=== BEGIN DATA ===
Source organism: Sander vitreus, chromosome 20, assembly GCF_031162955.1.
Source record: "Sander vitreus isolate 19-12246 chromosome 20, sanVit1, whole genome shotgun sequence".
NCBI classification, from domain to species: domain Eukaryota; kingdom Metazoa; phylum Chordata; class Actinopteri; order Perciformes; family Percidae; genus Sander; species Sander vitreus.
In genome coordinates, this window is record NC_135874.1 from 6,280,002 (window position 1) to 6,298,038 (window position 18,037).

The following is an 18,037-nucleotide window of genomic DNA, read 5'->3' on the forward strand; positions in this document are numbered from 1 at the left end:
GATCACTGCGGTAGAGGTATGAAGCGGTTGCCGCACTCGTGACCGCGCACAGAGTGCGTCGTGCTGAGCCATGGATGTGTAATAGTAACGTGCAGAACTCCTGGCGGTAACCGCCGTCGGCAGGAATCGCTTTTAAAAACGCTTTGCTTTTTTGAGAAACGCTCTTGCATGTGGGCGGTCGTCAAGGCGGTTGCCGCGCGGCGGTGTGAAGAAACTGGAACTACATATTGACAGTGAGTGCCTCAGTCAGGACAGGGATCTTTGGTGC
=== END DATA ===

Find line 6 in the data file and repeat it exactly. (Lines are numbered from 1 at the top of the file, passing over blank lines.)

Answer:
GATCACTGCGGTAGAGGTATGAAGCGGTTGCCGCACTCGTGACCGCGCACAGAGTGCGTCGTGCTGAGCCATGGATGTGTAATAGTAACGTGCAGAACTCCTGGCGGTAACCGCCGTCGGCAGGAATCGCTTTTAAAAACGCTTTGCTTTTTTGAGAAACGCTCTTGCATGTGGGCGGTCGTCAAGGCGGTTGCCGCGCGGCGGTGTGAAGAAACTGGAACTACATATTGACAGTGAGTGCCTCAGTCAGGACAGGGATCTTTGGTGC